Cornelia P from Plauen asks
I know to use ‘an’ before a vowel and ‘a’ before a consonant, but what do I use when the consonant is silent, such as in ‘honour’, or when a vowel sounds like a consonant, like in ‘university’?
The key to whether to use ‘a’ or ‘an’ before a word is the sound, not the letter. You write ‘a’ before hotel but ‘an’ before ‘honest’:
- I have booked a hotel near the airport.
- She was always an honest person.
The same applies to words beginning with a vowel. You usually use ‘an’ before a vowel.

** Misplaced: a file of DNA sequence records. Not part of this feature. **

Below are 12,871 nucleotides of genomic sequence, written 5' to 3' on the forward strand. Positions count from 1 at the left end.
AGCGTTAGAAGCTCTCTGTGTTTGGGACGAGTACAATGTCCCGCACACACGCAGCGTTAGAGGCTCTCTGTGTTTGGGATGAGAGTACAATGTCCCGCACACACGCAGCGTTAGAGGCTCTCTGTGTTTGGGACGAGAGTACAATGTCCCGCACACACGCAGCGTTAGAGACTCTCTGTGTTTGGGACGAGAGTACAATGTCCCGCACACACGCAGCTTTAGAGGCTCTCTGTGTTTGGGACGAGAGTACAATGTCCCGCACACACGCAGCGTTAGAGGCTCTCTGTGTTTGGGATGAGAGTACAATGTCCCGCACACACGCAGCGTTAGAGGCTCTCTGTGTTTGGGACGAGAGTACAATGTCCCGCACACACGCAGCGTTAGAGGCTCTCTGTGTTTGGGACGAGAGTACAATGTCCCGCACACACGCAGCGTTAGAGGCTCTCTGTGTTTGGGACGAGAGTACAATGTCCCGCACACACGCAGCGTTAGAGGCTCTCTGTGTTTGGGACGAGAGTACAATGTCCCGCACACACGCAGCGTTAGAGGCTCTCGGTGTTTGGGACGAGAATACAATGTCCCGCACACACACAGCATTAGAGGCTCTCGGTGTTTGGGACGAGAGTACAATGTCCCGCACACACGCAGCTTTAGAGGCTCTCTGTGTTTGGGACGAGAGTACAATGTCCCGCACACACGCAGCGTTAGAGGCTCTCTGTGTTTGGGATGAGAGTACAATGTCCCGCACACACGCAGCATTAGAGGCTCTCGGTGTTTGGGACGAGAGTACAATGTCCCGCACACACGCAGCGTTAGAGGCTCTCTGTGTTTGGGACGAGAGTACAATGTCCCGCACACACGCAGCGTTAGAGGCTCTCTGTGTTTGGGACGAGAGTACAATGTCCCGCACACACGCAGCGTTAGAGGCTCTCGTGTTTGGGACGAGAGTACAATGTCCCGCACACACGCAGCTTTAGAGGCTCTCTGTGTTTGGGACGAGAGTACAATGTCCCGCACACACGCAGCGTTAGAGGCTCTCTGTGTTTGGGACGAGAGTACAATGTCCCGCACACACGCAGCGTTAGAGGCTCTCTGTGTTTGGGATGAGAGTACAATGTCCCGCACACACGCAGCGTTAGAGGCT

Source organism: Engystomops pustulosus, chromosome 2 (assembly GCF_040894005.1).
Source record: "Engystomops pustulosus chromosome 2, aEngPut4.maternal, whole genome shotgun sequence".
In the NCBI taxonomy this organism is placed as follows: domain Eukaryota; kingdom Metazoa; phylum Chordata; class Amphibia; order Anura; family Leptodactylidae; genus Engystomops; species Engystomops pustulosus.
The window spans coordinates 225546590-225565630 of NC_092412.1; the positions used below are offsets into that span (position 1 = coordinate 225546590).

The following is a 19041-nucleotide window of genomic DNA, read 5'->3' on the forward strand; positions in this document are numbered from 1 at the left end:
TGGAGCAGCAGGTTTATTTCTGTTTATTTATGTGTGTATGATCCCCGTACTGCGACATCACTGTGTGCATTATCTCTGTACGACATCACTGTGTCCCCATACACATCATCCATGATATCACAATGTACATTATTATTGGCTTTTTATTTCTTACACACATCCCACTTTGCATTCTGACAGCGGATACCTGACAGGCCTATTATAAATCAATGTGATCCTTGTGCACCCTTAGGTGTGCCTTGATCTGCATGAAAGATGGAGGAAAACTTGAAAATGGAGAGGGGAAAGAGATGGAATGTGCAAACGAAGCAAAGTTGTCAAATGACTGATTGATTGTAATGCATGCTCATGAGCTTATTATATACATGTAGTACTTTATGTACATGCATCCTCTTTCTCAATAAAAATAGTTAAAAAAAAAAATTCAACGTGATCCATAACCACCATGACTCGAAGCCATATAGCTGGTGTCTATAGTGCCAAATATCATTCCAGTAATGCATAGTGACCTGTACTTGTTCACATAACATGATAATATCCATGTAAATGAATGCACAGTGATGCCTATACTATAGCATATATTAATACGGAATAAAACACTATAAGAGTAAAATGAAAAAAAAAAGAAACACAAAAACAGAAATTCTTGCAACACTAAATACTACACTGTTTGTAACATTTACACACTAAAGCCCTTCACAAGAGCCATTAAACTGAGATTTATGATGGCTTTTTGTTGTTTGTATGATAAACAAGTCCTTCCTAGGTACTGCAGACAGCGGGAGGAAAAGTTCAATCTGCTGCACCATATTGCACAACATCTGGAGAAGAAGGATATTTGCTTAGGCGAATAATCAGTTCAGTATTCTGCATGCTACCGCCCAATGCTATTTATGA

- There is an unusual smell in the office kitchen.
- I have an English colleague.
But if the vowel sounds like a consonant, you use ‘a’:
- I work at a university on the east coast.
- We are developing a European product line.
Finally, you use ‘an’ or ‘a’ before words beginning with X:
- She works for an X-ray company.
- We do most of our own printing on a Xerox machine.